The event that kickstarts the central Puget Sound sailboat racing season brought PNW sailors together again to play in some unusual breeze.

The Blakely Rock Race — the first of the Corinthian Yacht Club of Seattle’s Center Sound Series — is for all intents and purposes central Puget Sound’s sailboat racing season kickoff. 

Anticipation and excitement built through the week leading up to the big event on March 4. There’s always something special about turning the page to a new season of sailboat racing fun. I know I wasn’t alone in texting friends and crew members to kibitz about the forecast long before it was close enough to race day to have anything like a reliable prediction. 

In total, 67 crews loaded up their boats with sails — possibly a crinkly new one or two for 2023 — as well as lunches and warm gear for the annual spring trip around “the rock.” While race boats tend to focus on keeping extra weight off the boat, the wintry mix on the drive to the marina proved that Punxsutawney Phil must have seen his shadow after all, and gear bags would be a little fuller of extra layers than on some March races.

Other than chilly and damp, the forecast called for light-to-middling pressure, probably a southerly with some easterly trends, and a possible afternoon switch to the north. Reality was something like that…

On the TP52, Glory, we headed to the course with the light-wind jib on deck. We hoisted sails to dial in settings before the starting sequence began and we were suddenly rocked up in 18-knot growlers directly from the east. Hmm. “Jib down.” 

Crew went below to don foulies or add layers as the rain came in and mysteriously didn’t reappear until the soggy few still on deck called all-hands because it was time to go racing. As the fleet got started, the biggest gusts had subsided and a puffy 7-12 knots from the east-southeast had settled in. 

Considering the forecast and the conditions, the race committee shortened the course to eliminate the temporary mark near Point Wells, making the course an almost-14-mile route from Shilshole around Blakely Rock and back.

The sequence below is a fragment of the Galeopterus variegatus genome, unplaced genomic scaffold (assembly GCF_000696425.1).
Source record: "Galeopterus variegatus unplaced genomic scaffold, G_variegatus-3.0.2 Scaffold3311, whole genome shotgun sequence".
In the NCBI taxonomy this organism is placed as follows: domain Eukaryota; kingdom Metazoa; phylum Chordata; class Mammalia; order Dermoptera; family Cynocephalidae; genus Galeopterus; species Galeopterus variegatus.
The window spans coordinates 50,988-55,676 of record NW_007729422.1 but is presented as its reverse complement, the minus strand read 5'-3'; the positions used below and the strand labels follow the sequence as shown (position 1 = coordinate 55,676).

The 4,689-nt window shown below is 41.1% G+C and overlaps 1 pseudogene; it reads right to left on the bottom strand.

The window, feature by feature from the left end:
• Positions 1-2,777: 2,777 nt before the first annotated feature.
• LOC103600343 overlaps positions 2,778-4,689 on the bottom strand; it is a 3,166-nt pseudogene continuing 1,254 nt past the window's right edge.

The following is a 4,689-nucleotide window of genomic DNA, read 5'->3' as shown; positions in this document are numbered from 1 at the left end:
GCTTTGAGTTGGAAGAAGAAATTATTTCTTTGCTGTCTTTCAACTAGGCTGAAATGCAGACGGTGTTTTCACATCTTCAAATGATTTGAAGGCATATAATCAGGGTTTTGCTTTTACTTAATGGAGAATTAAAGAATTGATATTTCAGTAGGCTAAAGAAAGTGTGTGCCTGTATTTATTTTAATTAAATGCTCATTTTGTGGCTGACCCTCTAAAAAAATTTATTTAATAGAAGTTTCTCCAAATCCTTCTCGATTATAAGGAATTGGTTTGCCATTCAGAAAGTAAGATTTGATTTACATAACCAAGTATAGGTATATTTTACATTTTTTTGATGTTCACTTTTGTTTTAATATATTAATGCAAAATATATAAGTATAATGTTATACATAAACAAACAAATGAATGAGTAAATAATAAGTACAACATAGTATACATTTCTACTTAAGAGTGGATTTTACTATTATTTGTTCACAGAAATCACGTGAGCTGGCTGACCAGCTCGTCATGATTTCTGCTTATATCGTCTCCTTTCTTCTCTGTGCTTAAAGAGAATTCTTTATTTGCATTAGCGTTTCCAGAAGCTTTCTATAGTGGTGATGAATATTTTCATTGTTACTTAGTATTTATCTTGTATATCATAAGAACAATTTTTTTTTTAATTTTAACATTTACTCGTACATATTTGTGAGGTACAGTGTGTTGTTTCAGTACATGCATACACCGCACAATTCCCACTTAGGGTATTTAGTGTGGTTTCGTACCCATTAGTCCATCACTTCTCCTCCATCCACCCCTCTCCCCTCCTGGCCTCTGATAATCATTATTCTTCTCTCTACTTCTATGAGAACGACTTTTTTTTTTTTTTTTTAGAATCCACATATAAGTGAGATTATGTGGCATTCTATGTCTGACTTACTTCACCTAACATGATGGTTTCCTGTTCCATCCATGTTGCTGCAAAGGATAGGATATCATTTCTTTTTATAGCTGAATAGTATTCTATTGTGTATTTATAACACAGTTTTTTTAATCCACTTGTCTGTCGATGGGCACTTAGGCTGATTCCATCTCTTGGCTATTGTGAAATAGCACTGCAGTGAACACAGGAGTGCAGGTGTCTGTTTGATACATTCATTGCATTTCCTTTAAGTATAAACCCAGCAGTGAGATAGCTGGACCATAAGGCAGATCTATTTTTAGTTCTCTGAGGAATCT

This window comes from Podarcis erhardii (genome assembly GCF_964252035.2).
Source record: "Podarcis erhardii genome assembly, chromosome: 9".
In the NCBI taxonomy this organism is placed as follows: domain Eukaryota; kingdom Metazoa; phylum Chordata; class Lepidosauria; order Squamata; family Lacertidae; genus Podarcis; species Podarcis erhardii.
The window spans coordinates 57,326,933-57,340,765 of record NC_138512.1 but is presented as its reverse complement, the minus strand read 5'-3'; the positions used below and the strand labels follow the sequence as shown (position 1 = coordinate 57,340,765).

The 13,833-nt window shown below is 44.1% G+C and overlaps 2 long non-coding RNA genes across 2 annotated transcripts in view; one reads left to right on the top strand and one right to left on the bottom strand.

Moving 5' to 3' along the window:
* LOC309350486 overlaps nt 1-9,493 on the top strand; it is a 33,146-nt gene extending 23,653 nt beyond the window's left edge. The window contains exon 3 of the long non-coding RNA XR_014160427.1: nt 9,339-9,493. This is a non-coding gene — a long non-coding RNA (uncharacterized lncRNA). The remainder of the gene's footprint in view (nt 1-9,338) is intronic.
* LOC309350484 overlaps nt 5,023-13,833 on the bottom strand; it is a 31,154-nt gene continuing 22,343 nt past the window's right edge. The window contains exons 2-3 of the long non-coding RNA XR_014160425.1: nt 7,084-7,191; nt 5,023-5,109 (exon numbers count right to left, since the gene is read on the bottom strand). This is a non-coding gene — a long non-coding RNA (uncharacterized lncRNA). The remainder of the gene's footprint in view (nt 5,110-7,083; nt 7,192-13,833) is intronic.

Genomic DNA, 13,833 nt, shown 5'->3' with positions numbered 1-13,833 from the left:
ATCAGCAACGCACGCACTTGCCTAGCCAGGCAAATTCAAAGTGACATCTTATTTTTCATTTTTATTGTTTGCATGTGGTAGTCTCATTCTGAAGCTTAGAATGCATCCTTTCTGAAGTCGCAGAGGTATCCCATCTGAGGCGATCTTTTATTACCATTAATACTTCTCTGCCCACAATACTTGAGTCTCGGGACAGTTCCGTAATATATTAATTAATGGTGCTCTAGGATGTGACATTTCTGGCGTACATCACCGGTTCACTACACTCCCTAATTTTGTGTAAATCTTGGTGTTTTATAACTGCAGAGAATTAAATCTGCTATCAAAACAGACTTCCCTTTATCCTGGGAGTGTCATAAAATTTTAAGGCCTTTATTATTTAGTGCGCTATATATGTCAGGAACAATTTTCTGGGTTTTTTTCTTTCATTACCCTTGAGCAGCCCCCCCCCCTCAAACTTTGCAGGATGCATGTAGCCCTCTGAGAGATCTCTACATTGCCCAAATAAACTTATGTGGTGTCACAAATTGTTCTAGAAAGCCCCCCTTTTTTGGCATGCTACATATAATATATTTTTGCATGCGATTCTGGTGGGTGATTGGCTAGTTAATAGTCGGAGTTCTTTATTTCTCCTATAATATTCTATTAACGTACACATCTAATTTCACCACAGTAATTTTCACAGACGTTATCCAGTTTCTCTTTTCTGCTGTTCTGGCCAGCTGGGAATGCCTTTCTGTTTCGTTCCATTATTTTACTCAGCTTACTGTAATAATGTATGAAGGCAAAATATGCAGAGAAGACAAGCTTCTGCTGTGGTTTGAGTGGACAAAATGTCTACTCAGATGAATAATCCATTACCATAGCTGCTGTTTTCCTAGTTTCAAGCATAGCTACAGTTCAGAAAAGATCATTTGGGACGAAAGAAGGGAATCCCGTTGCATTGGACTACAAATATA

With the easterly in the breeze, it seemed an easy fetch of the rock off the start. The goal was definitely to have clean air, but to start near the boat end (west side) to reduce distance. With the fluctuations in pressure, the game was to get as low as possible when there was pressure, while keeping the speed up when the puffs abated by heading up slightly. Past West Point, the breeze backed a little more, inviting some explorations with Code Zeros. From what I saw, it was right on the borderline of conditions where that sail would have been a huge benefit. The breeze was just strong enough and just far enough forward that it didn’t seem like there was much, possibly anything, to gain with the Code Zero. 

As it turned out, the jib reachers also had an advantage when, closer to the Bainbridge side of the Sound, the breeze quickly headed south, even southwest in some puffs. A quick transition to upwind sailing wound up being a real factor in the final outcome of the race. 

Traffic and shifting puffs made the last few hundred yards approaching Blakely Rock pretty hectic. It wasn’t easy to stay on the breeze with oscillations and disturbed air, and there were quick tacks and ducks galore. Finally, tacking to starboard to round the rock, everybody’s pulses got to come down for a minute.

The first portion of the run back to Shilshole was a tight spinnaker reach. Crossing the Sound and approaching West Point, the breeze compressed and shifted east enough to take the kite down. At least for us. The shifting pockets of pressure got so wonky that some were able to hold their kites and their lanes longer than we were. But you’ve got to sail the breeze you have.

Racers try to interpret the right sail configuration in the changing breeze near West Point on the return trip from Blakely Rock. Photo by Erin Noelle Parker.

Sailing the breeze you have got even more difficult entering Shilshole Bay, when the breeze went exceedingly light and got very flukey. Kite up, jib up, kite down… we were searching, but only occasionally finding the puff on the right heading. Roll tack. Ease. Trim. Nobody move. Auto-tack, everybody to the other side!

The breeze eventually settled and filled as a light southwesterly, presumably on its way to the predicted northerly. Our suspicion that the boats behind were bringing pressure was confirmed when it seemed like the majority of the fleet finished in the few minutes after we had eked out line honors on Glory

Glory came 3rd in our ORC class on corrected time, behind TP52 Mist in 2nd, and J/160 Jam in first. The overall winner of the day was Carl and Carol Buchan’s Custom 40 Madrona, who pipped the win after handicaps were applied by a mere 13 seconds over Philip Dean and Pete Dorsey’s new-to-the-area Jeanneau Sunfast 3600, Rush

Any time you’re sailing an easterly in central Puget Sound, you’re in for a weird day. Luckily, the day provided plenty of intrigue and fun to balance the weirdness. And it was truly great to be back on the water with so many sailing pals! The 2023 season is off to a wonderful start. 

Full results available here

Title background photo courtesy of Erin Noelle Parker.